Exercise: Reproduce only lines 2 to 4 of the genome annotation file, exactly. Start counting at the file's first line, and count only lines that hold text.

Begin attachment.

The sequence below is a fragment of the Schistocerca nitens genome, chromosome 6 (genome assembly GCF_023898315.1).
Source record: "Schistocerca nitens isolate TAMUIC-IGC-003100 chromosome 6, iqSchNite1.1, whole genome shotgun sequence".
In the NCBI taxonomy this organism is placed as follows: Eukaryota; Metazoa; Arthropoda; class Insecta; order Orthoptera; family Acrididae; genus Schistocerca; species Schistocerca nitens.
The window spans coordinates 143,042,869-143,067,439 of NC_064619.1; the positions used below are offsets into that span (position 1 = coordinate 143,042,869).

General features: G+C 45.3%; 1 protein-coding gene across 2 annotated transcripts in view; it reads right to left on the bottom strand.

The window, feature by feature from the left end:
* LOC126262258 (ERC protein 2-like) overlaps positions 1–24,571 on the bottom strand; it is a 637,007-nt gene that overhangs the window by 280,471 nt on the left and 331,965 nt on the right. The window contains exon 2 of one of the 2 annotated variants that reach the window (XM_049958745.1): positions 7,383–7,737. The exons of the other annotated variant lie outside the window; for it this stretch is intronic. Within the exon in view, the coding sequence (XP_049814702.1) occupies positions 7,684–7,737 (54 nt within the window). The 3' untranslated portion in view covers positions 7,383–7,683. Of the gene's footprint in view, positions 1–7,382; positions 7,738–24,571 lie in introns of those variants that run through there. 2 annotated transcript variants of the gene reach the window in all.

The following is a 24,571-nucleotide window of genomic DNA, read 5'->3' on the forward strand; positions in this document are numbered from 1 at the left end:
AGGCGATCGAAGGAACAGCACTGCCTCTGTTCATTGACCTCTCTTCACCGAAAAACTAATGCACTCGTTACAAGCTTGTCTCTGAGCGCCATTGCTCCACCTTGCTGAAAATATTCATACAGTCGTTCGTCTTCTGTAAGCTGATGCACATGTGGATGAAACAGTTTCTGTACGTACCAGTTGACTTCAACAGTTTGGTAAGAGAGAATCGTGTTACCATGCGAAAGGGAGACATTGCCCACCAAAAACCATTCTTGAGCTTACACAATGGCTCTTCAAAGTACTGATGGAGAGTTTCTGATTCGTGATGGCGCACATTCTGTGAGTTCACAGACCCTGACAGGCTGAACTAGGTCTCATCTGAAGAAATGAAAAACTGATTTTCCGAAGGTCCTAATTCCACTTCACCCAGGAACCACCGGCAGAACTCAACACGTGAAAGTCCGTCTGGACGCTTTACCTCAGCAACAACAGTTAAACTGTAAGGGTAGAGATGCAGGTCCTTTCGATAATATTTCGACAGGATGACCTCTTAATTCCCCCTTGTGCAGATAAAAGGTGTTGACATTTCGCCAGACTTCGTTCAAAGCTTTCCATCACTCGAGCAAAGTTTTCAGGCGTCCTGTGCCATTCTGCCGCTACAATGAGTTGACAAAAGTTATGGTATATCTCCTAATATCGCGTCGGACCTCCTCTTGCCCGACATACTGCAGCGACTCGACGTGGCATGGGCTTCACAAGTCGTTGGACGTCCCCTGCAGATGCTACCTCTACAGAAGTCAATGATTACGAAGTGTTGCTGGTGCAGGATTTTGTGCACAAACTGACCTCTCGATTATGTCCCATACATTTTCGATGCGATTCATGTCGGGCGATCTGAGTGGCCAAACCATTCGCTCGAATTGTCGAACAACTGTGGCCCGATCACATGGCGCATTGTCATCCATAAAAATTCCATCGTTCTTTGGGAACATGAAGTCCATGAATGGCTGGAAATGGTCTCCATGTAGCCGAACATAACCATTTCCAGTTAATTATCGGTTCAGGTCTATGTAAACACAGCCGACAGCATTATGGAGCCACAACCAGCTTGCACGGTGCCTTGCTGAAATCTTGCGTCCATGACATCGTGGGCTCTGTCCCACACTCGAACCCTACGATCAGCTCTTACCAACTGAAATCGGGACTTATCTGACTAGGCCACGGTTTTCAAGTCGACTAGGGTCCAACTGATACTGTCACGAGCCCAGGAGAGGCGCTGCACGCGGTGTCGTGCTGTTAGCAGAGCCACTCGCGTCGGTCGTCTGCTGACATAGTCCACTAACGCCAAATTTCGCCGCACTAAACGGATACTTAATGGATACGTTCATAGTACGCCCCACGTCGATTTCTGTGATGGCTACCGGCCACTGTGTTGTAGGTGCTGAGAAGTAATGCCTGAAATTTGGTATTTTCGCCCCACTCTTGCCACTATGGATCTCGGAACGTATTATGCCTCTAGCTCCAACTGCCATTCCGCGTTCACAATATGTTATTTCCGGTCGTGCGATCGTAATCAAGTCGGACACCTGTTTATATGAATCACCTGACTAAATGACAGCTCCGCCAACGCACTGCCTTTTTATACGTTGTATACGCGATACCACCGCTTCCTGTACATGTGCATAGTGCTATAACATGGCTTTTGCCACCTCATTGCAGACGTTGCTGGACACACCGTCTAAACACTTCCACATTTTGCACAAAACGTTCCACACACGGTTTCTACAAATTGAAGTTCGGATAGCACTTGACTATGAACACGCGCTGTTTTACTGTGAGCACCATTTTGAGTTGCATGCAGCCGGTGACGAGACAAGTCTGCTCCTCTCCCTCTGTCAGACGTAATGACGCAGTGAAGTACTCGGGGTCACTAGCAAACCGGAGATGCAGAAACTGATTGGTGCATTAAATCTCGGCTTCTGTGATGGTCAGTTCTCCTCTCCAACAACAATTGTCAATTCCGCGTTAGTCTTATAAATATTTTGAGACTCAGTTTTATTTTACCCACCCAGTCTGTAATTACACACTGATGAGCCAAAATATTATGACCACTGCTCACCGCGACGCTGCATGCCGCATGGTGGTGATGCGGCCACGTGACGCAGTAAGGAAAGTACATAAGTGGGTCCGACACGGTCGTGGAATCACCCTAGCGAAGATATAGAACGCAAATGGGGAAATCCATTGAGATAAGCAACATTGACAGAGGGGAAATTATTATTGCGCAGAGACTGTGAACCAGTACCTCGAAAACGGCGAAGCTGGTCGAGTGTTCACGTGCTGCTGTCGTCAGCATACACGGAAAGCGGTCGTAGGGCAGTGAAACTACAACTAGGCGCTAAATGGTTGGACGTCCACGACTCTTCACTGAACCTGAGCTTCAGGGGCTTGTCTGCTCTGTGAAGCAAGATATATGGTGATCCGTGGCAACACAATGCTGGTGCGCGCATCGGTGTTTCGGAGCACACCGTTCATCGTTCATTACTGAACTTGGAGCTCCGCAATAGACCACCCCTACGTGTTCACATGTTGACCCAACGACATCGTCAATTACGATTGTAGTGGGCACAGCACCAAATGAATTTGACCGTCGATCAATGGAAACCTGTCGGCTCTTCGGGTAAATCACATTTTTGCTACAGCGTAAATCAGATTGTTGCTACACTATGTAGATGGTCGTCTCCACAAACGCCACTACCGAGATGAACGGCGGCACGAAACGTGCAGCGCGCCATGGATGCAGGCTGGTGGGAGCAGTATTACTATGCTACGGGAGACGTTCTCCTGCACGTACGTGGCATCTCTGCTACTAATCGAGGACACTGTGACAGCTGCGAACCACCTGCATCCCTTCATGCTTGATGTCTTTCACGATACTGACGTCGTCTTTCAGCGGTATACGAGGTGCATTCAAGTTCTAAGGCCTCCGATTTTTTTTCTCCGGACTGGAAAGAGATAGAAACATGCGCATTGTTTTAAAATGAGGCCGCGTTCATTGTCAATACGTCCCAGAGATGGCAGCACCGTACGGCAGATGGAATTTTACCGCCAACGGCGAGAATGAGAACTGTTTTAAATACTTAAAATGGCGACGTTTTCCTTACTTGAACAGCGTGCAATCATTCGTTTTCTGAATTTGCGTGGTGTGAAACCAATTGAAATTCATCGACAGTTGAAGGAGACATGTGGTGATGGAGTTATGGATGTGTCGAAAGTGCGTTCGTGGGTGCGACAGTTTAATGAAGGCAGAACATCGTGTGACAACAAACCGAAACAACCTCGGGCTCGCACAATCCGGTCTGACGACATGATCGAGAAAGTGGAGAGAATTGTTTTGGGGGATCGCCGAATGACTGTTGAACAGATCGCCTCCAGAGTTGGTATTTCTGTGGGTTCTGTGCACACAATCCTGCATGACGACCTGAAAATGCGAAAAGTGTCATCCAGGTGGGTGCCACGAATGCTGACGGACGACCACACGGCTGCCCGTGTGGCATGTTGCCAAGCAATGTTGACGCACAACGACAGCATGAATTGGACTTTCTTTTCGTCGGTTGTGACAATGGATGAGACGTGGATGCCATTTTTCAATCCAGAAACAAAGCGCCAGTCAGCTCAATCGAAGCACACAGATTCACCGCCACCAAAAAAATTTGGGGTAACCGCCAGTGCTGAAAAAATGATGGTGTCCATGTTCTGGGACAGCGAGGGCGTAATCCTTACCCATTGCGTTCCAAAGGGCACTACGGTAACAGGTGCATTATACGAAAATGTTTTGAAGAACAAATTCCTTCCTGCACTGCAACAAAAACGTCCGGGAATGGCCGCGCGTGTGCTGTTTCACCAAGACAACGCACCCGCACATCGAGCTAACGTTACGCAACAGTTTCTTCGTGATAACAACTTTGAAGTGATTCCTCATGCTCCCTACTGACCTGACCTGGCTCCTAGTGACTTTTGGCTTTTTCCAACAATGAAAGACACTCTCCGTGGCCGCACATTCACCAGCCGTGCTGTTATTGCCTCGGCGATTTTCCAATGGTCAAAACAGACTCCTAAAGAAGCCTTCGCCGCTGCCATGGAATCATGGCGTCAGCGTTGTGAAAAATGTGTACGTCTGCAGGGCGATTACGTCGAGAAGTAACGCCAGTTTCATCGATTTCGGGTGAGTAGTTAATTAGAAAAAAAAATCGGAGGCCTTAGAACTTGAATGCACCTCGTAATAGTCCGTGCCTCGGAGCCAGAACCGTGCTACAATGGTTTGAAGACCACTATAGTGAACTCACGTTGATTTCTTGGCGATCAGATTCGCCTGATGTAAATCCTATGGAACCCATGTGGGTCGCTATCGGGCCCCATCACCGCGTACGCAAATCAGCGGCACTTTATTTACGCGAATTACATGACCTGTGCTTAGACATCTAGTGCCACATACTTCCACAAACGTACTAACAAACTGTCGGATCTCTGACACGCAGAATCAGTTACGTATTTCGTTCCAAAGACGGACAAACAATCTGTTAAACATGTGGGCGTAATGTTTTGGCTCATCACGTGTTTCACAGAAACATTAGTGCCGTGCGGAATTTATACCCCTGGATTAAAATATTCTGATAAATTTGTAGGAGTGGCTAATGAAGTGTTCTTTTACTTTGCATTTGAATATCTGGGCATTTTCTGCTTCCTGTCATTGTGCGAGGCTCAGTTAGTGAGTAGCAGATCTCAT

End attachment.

Source record: "Schistocerca nitens isolate TAMUIC-IGC-003100 chromosome 6, iqSchNite1.1, whole genome shotgun sequence".
In the NCBI taxonomy this organism is placed as follows: Eukaryota; Metazoa; Arthropoda; class Insecta; order Orthoptera; family Acrididae; genus Schistocerca; species Schistocerca nitens.
The window spans coordinates 143,042,869-143,067,439 of NC_064619.1; the positions used below are offsets into that span (position 1 = coordinate 143,042,869).